Dialogue With Police Chief Well-Received At Saturday’s Black Lives Matter Event

IMG_9393Los Alamos Police Chief Dino Sgambellone makes his introductory comments as Black Lives Matter event organizer Sruthi Garimella looks on Saturday afternoon at Ashley Pond Pavilion. Photo by Maire O’Neill/losalamosreporter.com

IMG_9390A large crowd attends the Black Lives Matter event at Ashley Pond Saturday afternoon. Photo by Maire O’Neill/losalamosreporter.com


A large crowd gathered at a Black Lives Matter event Saturday afternoon at Ashley Pond Pavilion to hear a question and answer session with Los Alamos Police Chief Dino Sgambellone organized by recent Los Alamos High School graduate Sruthi Garimella. Other speakers at the event included Mary Beth Stephens, Tina DeYoe, Heidi Rogers, Erin Green and Mike Adams.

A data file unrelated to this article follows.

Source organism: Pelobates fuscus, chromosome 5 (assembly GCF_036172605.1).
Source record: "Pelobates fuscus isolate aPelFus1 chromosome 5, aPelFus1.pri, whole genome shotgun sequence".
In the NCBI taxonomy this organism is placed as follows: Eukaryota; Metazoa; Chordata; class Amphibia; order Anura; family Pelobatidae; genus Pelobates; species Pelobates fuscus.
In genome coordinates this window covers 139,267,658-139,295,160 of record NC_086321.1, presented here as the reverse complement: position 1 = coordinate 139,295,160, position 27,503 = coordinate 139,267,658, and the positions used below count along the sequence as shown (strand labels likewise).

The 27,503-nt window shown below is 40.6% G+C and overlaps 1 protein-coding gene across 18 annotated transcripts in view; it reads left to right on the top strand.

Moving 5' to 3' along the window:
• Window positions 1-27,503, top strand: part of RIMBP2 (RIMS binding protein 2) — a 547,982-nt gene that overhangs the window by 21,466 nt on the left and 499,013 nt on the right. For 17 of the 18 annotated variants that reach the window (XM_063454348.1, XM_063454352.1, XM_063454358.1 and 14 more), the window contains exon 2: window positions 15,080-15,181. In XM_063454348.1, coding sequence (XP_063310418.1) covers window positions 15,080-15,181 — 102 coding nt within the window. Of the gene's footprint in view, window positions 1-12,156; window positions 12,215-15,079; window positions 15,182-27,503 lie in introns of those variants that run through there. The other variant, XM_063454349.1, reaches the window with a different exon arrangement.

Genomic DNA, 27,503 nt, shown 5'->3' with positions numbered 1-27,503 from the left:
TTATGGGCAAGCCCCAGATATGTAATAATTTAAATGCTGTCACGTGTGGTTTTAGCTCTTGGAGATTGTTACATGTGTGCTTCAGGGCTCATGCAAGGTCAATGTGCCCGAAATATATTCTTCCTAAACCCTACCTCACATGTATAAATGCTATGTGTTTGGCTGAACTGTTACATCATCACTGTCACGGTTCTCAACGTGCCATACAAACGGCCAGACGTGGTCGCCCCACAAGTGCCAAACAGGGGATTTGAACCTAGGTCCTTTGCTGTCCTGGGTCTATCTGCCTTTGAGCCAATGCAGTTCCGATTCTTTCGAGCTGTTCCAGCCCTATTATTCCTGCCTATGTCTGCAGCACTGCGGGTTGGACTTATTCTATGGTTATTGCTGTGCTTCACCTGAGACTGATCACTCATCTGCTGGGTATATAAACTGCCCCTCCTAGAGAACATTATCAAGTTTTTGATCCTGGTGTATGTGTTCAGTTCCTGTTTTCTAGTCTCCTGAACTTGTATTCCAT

Prior to the event, Garimella noted that although she had offered Sgambellone the questions to review in advance, he had declined to take them. Sgambellone thanked Garimella for her courage and leadership in organizing the event and for inviting him to participate in the dialogue. Several questions had been submitted to Garimella by text and email prior to the event.

Prefacing his comments on LAPD’s use of force policy, Sgambellone mentioned that Department has been nationally accredited through the Commission On Accreditation for Law Enforcement Agencies since 2018 and just successfully completed its second annual review. He said LAPD officers are required to acknowledge the Department’s use of force policy formally once a year and then throughout the year they have multiple trainings that contribute to that policy in a number of ways, including training on de-escalation. He said part of the use of force policy discusses de-escalation as one of the steps in the continuum of responses.